Math 558 - Q&A
I was thinking of the exercise you talked about in class the other day,
which deals with the equivalent of xn where:
x(n+1) = xn*(1-xn).
You said that we should not assume that xn is asymptotic to a/n^b,
and we should prove the result without using the hint.
What I meant to say was that you should first follow the hint, i.e.
assume that xn ~ a/n^b and determine the coefficients a and b. You will
obtain xn ~ 1/n. This reasoning is heuristic because it assumes that xn has
the desired form. If you do this, you will get partial credit.
To get full credit, you have to go further and show that xn ~ 1/n without
making an assumption as before. This part is more difficult.
A hint I mentioned in class was to relate xn to yn, where yn given by
the map y(n+1) = yn / ( 1 + yn).
But it seems to me that, since the
definition of asymptotic equivalence is:
lim eq*xn =1 as n tends to infinity (eq represents the equivalent expression),
(no, xn ~ eq means that lim xn/eq = 1, not lim eq*xn =1)
showing that xn is between two sequences equivalent to 1/n or showing
directly that the definition is satisfied, is the same.
Am I right?
Yes, that is correct. To show that xn ~ 1/n, you could show lim n * xn = 1,
or find two sequences yn, zn, for which you know that yn, zn ~ 1/n, and
for which you can show zn < xn < yn. The yn I mentioned above will work,
but the zn is a bit trickier.
In the case of second order equations
d/dt(d/dt(x(t))) = f(x) in which f does not depend on t, why is it that the
equilibrium points X are those where f(X) = 0?
An equilibrium point is a solution in which x(t) is constant.
In both types of equations, x'=f(x) and x''=f(x), the condition that determines
the equilbrium points is f(X)=0. For the 2nd order equation x''=f(x), you need
to supply initial data x(0) and x'(0). Now suppose that x(0)=X. If x'(0)=0,
then x(t)=X for all t. However, you might have x'(0) ne 0, in which case
x(t) moves away from X.
In the case of problem 1.8, the fact that the plane in which the
ring lies is spinning means that the particle never has 0 kinetic energy
in three dimensions, even at its equilibria positions.
The particle may be at rest at a point on the ring. In that sense, the particle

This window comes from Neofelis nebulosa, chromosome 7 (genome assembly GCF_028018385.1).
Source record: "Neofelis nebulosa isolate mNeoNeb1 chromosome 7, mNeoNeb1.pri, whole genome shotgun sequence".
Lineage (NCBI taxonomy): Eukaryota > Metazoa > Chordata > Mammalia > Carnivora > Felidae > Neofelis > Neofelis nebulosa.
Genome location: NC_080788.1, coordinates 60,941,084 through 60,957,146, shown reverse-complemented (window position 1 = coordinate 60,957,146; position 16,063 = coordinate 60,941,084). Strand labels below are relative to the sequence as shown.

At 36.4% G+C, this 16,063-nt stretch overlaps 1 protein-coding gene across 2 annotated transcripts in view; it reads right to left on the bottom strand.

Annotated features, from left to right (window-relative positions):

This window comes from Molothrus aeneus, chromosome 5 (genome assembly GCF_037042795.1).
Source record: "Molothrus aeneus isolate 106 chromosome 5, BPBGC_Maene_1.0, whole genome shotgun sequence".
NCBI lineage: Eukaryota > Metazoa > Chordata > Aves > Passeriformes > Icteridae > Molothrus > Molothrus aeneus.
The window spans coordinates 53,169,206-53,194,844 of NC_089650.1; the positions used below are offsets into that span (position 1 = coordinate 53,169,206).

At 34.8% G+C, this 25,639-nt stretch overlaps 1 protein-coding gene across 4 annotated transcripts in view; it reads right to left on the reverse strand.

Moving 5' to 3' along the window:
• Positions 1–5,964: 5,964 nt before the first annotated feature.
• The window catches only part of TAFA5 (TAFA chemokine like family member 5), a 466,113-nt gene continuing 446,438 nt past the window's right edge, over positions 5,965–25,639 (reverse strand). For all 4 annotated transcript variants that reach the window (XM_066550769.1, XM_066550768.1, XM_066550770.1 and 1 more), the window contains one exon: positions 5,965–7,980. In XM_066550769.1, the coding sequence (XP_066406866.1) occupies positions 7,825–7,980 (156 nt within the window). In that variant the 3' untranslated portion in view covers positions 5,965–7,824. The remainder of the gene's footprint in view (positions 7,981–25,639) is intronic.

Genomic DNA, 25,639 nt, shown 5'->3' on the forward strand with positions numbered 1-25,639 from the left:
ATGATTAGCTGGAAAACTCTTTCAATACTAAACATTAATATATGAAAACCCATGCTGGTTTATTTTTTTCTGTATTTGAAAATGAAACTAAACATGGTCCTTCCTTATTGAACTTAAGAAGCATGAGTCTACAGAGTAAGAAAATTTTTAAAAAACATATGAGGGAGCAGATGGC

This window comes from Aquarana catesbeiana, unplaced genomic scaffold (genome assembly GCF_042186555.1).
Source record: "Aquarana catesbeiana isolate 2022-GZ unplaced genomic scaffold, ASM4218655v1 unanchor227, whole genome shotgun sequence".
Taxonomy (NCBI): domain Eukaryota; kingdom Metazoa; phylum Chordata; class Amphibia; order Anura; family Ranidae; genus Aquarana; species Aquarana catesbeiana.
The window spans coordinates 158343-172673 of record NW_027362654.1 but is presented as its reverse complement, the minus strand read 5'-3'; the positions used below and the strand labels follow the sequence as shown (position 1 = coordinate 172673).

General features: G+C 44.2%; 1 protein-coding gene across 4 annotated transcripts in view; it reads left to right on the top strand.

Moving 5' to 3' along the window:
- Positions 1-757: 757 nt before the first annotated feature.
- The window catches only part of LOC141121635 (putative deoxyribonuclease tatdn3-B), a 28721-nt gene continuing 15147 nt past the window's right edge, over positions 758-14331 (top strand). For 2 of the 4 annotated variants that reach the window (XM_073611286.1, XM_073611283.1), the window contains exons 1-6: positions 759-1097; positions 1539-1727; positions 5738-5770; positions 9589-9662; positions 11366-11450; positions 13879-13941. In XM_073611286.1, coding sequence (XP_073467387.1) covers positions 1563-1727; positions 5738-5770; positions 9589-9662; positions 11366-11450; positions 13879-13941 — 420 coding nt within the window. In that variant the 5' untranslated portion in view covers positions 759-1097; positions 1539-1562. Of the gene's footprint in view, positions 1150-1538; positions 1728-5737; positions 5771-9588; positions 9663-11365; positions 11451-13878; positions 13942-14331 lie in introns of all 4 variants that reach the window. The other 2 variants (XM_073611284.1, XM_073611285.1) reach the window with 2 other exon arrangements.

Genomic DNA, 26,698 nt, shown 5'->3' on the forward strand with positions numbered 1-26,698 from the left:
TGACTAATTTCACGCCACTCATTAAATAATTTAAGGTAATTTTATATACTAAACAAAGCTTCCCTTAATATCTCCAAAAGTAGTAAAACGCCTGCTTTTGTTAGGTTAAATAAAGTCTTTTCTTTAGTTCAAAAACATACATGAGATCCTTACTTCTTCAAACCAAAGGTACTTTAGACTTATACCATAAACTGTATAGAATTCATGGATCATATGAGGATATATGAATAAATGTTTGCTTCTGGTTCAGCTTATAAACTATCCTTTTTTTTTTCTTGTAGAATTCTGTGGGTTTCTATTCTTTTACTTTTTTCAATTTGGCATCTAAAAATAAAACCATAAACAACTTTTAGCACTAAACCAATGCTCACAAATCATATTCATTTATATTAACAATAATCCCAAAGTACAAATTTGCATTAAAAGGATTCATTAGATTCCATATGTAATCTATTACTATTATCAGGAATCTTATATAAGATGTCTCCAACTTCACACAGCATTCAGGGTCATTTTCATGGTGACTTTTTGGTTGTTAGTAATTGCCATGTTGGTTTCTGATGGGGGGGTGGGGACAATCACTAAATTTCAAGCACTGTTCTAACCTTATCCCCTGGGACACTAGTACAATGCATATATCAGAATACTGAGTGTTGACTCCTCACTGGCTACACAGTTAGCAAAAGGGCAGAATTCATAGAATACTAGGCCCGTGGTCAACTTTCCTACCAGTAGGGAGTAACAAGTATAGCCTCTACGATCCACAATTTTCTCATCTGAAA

may have zero kinetic energy with respect to its motion on the ring.
Can I just find the zeroes of d/dt(d(theta)/dt) and assume those are the
In general, since much of the answer is given in the back of the book
for each problem, are we always supposed to derive the given answer?
Yes, if the answer is given in the back of the book, you should derive it,
or justify it.
In 1.6, I can't figure out how to get the equilibrium points X as a
function of a. I found a horrible-looking general formula for the roots
of a cubic polynomial in x (in this case, F(a,x) = x^3 + a^3 - 3ax). The
book says "F(a,x) = 0 has asymptote x + a = -1" -- but the equation for
the roots of the cubic is so bad that I don't see how I would ever figure
out X=f(a), and that leaves me unable to figure out where the
bifurcations occur. Do you have any advice?
There are various ways to approach this. Using the formula for the roots of
a cubic is a natural idea, but it doesn't help much in practice as you found.
In this problem, you don't need to find X=f(a) explicitly, just the shape
so that you can draw the bifurcation diagram.
You know that a cubic function g(x)=F(a,x) may have 0, 1, or 2 critical points
depending on the parameter a. My hint is to find these critical points and
plot the graph of g(x) in each of the three generic cases.
Another possibility is to use the Matlab "contour" command to plot F(a,x)=0.
You would still have to justify the answer on the homework, but at least
you'd know what it